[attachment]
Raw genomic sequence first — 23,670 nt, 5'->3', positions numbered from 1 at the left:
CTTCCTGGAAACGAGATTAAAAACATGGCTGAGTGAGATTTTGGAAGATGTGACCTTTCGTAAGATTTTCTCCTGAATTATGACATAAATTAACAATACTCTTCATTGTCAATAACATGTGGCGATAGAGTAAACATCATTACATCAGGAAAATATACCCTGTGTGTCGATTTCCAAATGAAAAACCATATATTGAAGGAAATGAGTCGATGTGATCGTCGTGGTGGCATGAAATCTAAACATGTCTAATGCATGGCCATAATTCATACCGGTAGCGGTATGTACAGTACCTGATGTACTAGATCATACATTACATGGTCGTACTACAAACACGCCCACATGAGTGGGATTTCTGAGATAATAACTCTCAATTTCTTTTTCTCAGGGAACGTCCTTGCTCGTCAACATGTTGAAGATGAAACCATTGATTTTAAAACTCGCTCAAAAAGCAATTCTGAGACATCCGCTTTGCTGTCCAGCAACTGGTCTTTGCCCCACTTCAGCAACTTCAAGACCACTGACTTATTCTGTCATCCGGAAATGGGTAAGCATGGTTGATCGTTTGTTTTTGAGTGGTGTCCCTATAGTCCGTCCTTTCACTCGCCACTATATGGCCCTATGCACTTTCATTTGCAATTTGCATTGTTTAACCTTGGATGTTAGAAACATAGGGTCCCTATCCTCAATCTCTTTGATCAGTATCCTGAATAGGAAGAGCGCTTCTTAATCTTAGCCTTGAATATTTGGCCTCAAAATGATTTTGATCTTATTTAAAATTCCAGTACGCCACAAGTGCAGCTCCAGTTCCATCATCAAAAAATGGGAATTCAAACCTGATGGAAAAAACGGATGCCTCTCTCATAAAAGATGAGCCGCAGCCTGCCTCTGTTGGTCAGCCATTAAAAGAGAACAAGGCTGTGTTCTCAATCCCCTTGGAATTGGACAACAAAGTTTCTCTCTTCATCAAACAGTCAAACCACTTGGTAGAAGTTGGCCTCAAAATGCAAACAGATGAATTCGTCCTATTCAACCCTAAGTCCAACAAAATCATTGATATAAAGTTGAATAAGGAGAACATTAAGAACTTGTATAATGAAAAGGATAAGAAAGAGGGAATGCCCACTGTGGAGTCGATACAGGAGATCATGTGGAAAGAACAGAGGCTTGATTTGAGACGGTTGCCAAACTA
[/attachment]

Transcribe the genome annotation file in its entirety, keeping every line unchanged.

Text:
Raw genomic sequence first — 23,670 nt, 5'->3', positions numbered from 1 at the left:
CTTCCTGGAAACGAGATTAAAAACATGGCTGAGTGAGATTTTGGAAGATGTGACCTTTCGTAAGATTTTCTCCTGAATTATGACATAAATTAACAATACTCTTCATTGTCAATAACATGTGGCGATAGAGTAAACATCATTACATCAGGAAAATATACCCTGTGTGTCGATTTCCAAATGAAAAACCATATATTGAAGGAAATGAGTCGATGTGATCGTCGTGGTGGCATGAAATCTAAACATGTCTAATGCATGGCCATAATTCATACCGGTAGCGGTATGTACAGTACCTGATGTACTAGATCATACATTACATGGTCGTACTACAAACACGCCCACATGAGTGGGATTTCTGAGATAATAACTCTCAATTTCTTTTTCTCAGGGAACGTCCTTGCTCGTCAACATGTTGAAGATGAAACCATTGATTTTAAAACTCGCTCAAAAAGCAATTCTGAGACATCCGCTTTGCTGTCCAGCAACTGGTCTTTGCCCCACTTCAGCAACTTCAAGACCACTGACTTATTCTGTCATCCGGAAATGGGTAAGCATGGTTGATCGTTTGTTTTTGAGTGGTGTCCCTATAGTCCGTCCTTTCACTCGCCACTATATGGCCCTATGCACTTTCATTTGCAATTTGCATTGTTTAACCTTGGATGTTAGAAACATAGGGTCCCTATCCTCAATCTCTTTGATCAGTATCCTGAATAGGAAGAGCGCTTCTTAATCTTAGCCTTGAATATTTGGCCTCAAAATGATTTTGATCTTATTTAAAATTCCAGTACGCCACAAGTGCAGCTCCAGTTCCATCATCAAAAAATGGGAATTCAAACCTGATGGAAAAAACGGATGCCTCTCTCATAAAAGATGAGCCGCAGCCTGCCTCTGTTGGTCAGCCATTAAAAGAGAACAAGGCTGTGTTCTCAATCCCCTTGGAATTGGACAACAAAGTTTCTCTCTTCATCAAACAGTCAAACCACTTGGTAGAAGTTGGCCTCAAAATGCAAACAGATGAATTCGTCCTATTCAACCCTAAGTCCAACAAAATCATTGATATAAAGTTGAATAAGGAGAACATTAAGAACTTGTATAATGAAAAGGATAAGAAAGAGGGAATGCCCACTGTGGAGTCGATACAGGAGATCATGTGGAAAGAACAGAGGCTTGATTTGAGACGGTTGCCAAACTA